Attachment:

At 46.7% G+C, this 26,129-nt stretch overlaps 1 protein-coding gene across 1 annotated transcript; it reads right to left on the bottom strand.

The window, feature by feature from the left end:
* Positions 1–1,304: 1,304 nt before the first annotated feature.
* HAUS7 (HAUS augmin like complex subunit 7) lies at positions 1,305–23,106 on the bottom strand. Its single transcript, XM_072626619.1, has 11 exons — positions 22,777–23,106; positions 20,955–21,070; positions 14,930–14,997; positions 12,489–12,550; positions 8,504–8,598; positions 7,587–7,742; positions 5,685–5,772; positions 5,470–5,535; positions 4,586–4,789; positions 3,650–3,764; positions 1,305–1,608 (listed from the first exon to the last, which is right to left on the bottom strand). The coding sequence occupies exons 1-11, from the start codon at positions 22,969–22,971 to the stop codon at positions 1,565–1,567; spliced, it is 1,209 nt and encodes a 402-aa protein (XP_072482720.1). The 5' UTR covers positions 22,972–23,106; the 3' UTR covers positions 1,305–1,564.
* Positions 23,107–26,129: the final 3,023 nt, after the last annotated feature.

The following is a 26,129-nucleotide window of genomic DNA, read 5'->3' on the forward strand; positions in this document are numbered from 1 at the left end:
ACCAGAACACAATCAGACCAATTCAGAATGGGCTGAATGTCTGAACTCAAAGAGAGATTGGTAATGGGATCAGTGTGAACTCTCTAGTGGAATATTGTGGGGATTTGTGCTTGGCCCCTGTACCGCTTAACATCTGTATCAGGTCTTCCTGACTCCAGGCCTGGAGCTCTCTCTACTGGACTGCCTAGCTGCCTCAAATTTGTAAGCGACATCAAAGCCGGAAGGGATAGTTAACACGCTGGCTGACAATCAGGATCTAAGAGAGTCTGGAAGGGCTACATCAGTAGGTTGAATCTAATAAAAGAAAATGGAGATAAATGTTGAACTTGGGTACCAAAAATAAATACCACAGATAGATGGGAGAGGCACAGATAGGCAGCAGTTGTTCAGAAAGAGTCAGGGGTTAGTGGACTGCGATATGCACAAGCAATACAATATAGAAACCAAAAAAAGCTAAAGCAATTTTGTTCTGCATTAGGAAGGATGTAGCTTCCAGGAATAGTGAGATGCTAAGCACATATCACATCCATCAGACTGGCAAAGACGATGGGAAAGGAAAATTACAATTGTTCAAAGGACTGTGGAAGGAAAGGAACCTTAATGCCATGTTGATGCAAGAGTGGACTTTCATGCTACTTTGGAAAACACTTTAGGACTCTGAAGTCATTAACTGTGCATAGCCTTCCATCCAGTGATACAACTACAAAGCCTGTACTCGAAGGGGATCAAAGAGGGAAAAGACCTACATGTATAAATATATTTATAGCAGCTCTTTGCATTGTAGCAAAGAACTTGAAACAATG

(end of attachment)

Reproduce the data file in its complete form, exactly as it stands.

At 46.7% G+C, this 26,129-nt stretch overlaps 1 protein-coding gene across 1 annotated transcript; it reads right to left on the bottom strand.

The window, feature by feature from the left end:
* Positions 1–1,304: 1,304 nt before the first annotated feature.
* HAUS7 (HAUS augmin like complex subunit 7) lies at positions 1,305–23,106 on the bottom strand. Its single transcript, XM_072626619.1, has 11 exons — positions 22,777–23,106; positions 20,955–21,070; positions 14,930–14,997; positions 12,489–12,550; positions 8,504–8,598; positions 7,587–7,742; positions 5,685–5,772; positions 5,470–5,535; positions 4,586–4,789; positions 3,650–3,764; positions 1,305–1,608 (listed from the first exon to the last, which is right to left on the bottom strand). The coding sequence occupies exons 1-11, from the start codon at positions 22,969–22,971 to the stop codon at positions 1,565–1,567; spliced, it is 1,209 nt and encodes a 402-aa protein (XP_072482720.1). The 5' UTR covers positions 22,972–23,106; the 3' UTR covers positions 1,305–1,564.
* Positions 23,107–26,129: the final 3,023 nt, after the last annotated feature.

The following is a 26,129-nucleotide window of genomic DNA, read 5'->3' on the forward strand; positions in this document are numbered from 1 at the left end:
ACCAGAACACAATCAGACCAATTCAGAATGGGCTGAATGTCTGAACTCAAAGAGAGATTGGTAATGGGATCAGTGTGAACTCTCTAGTGGAATATTGTGGGGATTTGTGCTTGGCCCCTGTACCGCTTAACATCTGTATCAGGTCTTCCTGACTCCAGGCCTGGAGCTCTCTCTACTGGACTGCCTAGCTGCCTCAAATTTGTAAGCGACATCAAAGCCGGAAGGGATAGTTAACACGCTGGCTGACAATCAGGATCTAAGAGAGTCTGGAAGGGCTACATCAGTAGGTTGAATCTAATAAAAGAAAATGGAGATAAATGTTGAACTTGGGTACCAAAAATAAATACCACAGATAGATGGGAGAGGCACAGATAGGCAGCAGTTGTTCAGAAAGAGTCAGGGGTTAGTGGACTGCGATATGCACAAGCAATACAATATAGAAACCAAAAAAAGCTAAAGCAATTTTGTTCTGCATTAGGAAGGATGTAGCTTCCAGGAATAGTGAGATGCTAAGCACATATCACATCCATCAGACTGGCAAAGACGATGGGAAAGGAAAATTACAATTGTTCAAAGGACTGTGGAAGGAAAGGAACCTTAATGCCATGTTGATGCAAGAGTGGACTTTCATGCTACTTTGGAAAACACTTTAGGACTCTGAAGTCATTAACTGTGCATAGCCTTCCATCCAGTGATACAACTACAAAGCCTGTACTCGAAGGGGATCAAAGAGGGAAAAGACCTACATGTATAAATATATTTATAGCAGCTCTTTGCATTGTAGCAAAGAACTTGAAACAATG